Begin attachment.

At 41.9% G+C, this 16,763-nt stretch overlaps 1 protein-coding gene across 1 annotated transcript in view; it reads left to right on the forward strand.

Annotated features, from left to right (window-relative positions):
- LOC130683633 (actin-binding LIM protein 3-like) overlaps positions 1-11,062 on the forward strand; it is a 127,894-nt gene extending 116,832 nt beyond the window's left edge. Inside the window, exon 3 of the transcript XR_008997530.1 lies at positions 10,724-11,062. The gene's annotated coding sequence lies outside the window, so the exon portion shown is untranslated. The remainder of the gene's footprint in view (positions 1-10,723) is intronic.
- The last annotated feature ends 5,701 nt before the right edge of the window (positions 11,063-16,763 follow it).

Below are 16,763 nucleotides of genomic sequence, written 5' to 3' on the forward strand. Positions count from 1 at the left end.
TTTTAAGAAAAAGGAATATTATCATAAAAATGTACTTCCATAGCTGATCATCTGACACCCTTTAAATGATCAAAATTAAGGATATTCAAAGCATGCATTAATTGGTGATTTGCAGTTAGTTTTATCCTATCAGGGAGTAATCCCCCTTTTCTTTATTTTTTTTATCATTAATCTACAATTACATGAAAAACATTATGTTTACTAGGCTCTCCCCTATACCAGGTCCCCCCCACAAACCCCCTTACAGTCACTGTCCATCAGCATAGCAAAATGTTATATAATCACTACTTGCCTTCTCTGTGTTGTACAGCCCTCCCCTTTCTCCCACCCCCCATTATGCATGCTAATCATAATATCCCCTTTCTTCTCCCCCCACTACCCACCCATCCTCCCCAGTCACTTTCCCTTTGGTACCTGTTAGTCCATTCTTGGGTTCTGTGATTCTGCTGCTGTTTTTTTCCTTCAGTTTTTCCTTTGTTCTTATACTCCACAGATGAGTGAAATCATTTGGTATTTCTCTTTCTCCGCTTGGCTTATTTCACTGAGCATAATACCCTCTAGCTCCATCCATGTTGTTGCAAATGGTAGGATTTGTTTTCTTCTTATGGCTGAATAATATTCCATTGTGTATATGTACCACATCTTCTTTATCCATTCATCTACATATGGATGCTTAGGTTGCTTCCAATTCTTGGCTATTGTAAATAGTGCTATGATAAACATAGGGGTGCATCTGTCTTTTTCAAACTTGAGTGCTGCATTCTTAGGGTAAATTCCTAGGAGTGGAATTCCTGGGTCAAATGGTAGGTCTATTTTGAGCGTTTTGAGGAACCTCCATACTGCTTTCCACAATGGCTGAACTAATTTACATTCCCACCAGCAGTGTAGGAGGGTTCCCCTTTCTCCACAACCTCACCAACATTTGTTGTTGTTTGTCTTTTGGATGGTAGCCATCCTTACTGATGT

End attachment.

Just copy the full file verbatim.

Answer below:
At 41.9% G+C, this 16,763-nt stretch overlaps 1 protein-coding gene across 1 annotated transcript in view; it reads left to right on the forward strand.

Annotated features, from left to right (window-relative positions):
- LOC130683633 (actin-binding LIM protein 3-like) overlaps positions 1-11,062 on the forward strand; it is a 127,894-nt gene extending 116,832 nt beyond the window's left edge. Inside the window, exon 3 of the transcript XR_008997530.1 lies at positions 10,724-11,062. The gene's annotated coding sequence lies outside the window, so the exon portion shown is untranslated. The remainder of the gene's footprint in view (positions 1-10,723) is intronic.
- The last annotated feature ends 5,701 nt before the right edge of the window (positions 11,063-16,763 follow it).

Below are 16,763 nucleotides of genomic sequence, written 5' to 3' on the forward strand. Positions count from 1 at the left end.
TTTTAAGAAAAAGGAATATTATCATAAAAATGTACTTCCATAGCTGATCATCTGACACCCTTTAAATGATCAAAATTAAGGATATTCAAAGCATGCATTAATTGGTGATTTGCAGTTAGTTTTATCCTATCAGGGAGTAATCCCCCTTTTCTTTATTTTTTTTATCATTAATCTACAATTACATGAAAAACATTATGTTTACTAGGCTCTCCCCTATACCAGGTCCCCCCCACAAACCCCCTTACAGTCACTGTCCATCAGCATAGCAAAATGTTATATAATCACTACTTGCCTTCTCTGTGTTGTACAGCCCTCCCCTTTCTCCCACCCCCCATTATGCATGCTAATCATAATATCCCCTTTCTTCTCCCCCCACTACCCACCCATCCTCCCCAGTCACTTTCCCTTTGGTACCTGTTAGTCCATTCTTGGGTTCTGTGATTCTGCTGCTGTTTTTTTCCTTCAGTTTTTCCTTTGTTCTTATACTCCACAGATGAGTGAAATCATTTGGTATTTCTCTTTCTCCGCTTGGCTTATTTCACTGAGCATAATACCCTCTAGCTCCATCCATGTTGTTGCAAATGGTAGGATTTGTTTTCTTCTTATGGCTGAATAATATTCCATTGTGTATATGTACCACATCTTCTTTATCCATTCATCTACATATGGATGCTTAGGTTGCTTCCAATTCTTGGCTATTGTAAATAGTGCTATGATAAACATAGGGGTGCATCTGTCTTTTTCAAACTTGAGTGCTGCATTCTTAGGGTAAATTCCTAGGAGTGGAATTCCTGGGTCAAATGGTAGGTCTATTTTGAGCGTTTTGAGGAACCTCCATACTGCTTTCCACAATGGCTGAACTAATTTACATTCCCACCAGCAGTGTAGGAGGGTTCCCCTTTCTCCACAACCTCACCAACATTTGTTGTTGTTTGTCTTTTGGATGGTAGCCATCCTTACTGATGT